By Sally Quinn
Tuesday, June 26, 2007 12:00 AM
The big question right now among Republicans is how to remove Vice President Cheney from office. Even before this week's blockbuster series in The Post, discontent in Republican ranks was rising.
As the reputed architect of the war in Iraq, Cheney is viewed as toxic, and as the administration's leading proponent of an attack on Iran, he is seen as dangerous. As long as he remains vice president, according to this thinking, he has the potential to drag down every member of the party -- including the presidential nominee -- in next year's elections.
Removing a sitting vice president is not easy, but this may be the moment. I remember Barry Goldwater sitting in my parents' living room in 1973, in the last days of Watergate, debating whether to lead a group of senior Republicans to the White House to tell President Nixon he had to go. His hesitation was that he felt loyalty to the president and the party. But in the end he felt a greater loyalty to his country, and he went to the White House.
Today, another group of party elders, led by Sen. John Warner of Virginia, could well do the same. They could act out of concern for our country's plummeting reputation throughout the world, particularly in the Middle East.
For such a plan to work, however, they would need a ready replacement. Until recently, there hasn't been an acceptable alternative to Cheney -- nor has there been a persuasive argument to convince President Bush to make a change. Now there is.
The idea is to install a vice president who could beat the Democratic nominee in 2008. It's unlikely that any of the top three Republican candidates -- former New York Mayor Rudolph Giuliani, Sen. John McCain of Arizona or former Massachusetts Gov. Mitt Romney -- would want the job, for fear that association with Bush's war would be the kiss of death.
Nor would any of them be that attractive to the president. Giuliani is too New York, too liberal. His reputation as a leader, forged on 9/11 and the days after, carries him only so far. McCain, who has always had a rocky relationship with the president, lost much of his support from moderate Democrats and independents (and from a fair amount of Republicans) when the Straight Talk Express started veering off course. And no matter what anyone says about how Romney's religion doesn't matter, being a Mormon is simply not acceptable to Bush's base. Several right-wing evangelicals have told me they don't see Mormons as "true Christians."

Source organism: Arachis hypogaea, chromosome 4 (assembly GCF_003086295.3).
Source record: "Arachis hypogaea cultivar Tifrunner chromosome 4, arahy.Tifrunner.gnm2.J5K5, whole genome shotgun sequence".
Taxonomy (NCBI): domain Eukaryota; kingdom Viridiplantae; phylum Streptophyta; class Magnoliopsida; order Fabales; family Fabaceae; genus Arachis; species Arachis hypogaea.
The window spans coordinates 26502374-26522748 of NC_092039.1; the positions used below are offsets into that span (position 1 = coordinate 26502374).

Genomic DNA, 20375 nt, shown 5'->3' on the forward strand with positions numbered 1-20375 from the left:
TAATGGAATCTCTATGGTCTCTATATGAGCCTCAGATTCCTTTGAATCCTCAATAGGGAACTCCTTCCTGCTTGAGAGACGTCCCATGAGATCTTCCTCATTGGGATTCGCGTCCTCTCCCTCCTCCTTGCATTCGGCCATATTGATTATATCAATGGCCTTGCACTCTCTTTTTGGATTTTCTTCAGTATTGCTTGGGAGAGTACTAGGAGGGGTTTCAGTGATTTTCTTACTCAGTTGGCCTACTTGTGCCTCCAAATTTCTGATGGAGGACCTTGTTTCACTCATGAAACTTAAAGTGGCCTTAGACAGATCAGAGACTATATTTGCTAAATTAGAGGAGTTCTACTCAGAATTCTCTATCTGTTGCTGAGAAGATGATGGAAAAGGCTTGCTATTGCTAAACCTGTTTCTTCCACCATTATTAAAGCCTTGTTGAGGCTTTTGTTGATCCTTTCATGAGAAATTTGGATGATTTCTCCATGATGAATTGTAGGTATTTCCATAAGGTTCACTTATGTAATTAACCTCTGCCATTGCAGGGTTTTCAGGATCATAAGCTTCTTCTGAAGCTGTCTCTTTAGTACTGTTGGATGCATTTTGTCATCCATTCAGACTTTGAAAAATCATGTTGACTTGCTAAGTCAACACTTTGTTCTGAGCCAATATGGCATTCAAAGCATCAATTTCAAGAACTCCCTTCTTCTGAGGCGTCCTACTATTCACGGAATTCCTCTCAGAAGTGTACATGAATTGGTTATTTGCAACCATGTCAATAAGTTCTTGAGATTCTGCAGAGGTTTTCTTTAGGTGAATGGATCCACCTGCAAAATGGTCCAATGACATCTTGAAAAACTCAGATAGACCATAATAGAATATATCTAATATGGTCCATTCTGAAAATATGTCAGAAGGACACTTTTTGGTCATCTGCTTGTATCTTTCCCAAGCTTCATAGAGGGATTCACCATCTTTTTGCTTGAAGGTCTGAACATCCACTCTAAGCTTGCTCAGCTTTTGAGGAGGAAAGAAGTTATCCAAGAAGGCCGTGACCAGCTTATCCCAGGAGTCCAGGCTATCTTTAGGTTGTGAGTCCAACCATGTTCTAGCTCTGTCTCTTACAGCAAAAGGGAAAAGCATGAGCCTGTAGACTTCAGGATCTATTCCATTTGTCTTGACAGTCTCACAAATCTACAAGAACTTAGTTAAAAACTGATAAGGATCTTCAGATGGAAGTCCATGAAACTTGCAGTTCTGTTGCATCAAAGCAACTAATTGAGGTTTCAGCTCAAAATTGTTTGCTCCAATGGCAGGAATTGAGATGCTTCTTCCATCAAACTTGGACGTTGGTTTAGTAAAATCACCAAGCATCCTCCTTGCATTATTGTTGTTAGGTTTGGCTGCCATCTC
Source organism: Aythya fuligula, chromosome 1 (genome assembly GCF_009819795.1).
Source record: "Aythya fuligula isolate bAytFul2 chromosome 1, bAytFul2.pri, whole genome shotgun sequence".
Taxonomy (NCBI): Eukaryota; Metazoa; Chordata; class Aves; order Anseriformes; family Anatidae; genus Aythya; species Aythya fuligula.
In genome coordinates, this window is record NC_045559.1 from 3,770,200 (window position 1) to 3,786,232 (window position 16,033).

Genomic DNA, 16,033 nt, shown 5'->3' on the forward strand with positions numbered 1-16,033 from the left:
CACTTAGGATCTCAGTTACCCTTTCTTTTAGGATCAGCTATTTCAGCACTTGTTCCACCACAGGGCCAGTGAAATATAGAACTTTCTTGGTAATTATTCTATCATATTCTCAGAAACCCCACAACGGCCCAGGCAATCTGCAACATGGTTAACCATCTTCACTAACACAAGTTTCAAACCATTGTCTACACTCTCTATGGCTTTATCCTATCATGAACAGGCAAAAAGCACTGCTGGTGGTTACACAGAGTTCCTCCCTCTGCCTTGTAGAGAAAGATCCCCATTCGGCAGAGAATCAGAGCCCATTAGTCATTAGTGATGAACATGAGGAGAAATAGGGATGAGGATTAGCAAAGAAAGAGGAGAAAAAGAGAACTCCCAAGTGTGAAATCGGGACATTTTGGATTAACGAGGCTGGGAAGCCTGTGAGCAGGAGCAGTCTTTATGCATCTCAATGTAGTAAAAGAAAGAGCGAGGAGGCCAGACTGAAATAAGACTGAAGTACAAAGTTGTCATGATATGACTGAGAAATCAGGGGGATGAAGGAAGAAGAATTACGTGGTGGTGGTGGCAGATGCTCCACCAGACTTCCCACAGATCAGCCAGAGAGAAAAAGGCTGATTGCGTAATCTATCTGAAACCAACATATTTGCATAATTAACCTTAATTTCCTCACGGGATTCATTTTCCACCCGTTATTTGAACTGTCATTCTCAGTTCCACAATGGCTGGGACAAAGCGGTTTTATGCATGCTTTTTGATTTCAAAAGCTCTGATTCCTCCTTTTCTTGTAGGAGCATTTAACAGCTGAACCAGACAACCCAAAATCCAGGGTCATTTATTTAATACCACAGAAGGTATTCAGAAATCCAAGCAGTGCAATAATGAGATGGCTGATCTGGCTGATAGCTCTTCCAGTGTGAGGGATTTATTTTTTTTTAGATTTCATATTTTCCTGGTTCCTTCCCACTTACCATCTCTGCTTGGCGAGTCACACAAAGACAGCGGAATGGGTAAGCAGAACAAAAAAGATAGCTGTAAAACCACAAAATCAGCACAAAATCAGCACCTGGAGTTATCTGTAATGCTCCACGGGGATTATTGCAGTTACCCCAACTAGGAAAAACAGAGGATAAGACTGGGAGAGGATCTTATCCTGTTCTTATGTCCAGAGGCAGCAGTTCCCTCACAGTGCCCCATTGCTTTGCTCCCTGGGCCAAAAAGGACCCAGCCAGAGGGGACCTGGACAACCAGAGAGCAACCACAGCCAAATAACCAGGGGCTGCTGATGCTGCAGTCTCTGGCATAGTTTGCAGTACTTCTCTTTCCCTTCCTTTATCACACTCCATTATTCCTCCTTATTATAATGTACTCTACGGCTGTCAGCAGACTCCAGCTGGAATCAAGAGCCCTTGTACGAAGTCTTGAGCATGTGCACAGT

That leaves Fred Thompson. Everybody loves Fred. He has the healing qualities of Gerald Ford and the movie-star appeal of Ronald Reagan. He is relatively moderate on social issues. He has a reputation as a peacemaker and a compromiser. And he has a good sense of humor.
He could be just the partner to bring out Bush's better nature -- or at least be a sensible voice of reason. I could easily imagine him telling the president, "For God's sake, do not push that button!" -- a command I have a hard time hearing Cheney give.
Not only that, Thompson would give the Republicans a platform for running for the presidency -- and the president a way out of Iraq without looking like he's backing down. Bush would be left in better shape on the war and be able to concentrate on AIDS and the environment in hopes of salvaging his legacy.
Cheney is scheduled this summer for surgery to replace his pacemaker, which needs new batteries. So if the president is willing, and Republicans are able, they have a convenient reason to replace him: doctor's orders. And I'm sure the the vice president would also like to spend more time with his ever-expanding family.
The writer is co-host, with John Meacham, of On Faith, an online conversation about religion.